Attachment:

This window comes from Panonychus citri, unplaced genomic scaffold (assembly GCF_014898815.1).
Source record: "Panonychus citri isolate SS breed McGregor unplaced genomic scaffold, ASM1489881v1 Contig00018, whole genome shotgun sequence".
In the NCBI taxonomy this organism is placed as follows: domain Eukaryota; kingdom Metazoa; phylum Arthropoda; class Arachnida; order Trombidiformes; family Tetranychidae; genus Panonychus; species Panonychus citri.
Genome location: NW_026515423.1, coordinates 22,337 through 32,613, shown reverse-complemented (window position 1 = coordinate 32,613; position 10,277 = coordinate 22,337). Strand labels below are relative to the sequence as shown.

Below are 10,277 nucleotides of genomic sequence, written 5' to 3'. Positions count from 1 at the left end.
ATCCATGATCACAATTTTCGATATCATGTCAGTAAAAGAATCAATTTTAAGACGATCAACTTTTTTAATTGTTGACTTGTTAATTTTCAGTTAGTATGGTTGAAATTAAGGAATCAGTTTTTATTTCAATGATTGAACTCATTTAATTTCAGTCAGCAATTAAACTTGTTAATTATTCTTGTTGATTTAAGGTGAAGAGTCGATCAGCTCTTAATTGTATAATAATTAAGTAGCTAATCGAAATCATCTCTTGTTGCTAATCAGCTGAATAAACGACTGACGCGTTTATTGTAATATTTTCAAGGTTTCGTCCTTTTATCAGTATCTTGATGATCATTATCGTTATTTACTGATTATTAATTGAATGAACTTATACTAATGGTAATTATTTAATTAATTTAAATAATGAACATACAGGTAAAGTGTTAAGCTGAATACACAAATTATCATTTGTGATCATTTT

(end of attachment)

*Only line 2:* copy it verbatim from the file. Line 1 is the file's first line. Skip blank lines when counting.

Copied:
Source record: "Panonychus citri isolate SS breed McGregor unplaced genomic scaffold, ASM1489881v1 Contig00018, whole genome shotgun sequence".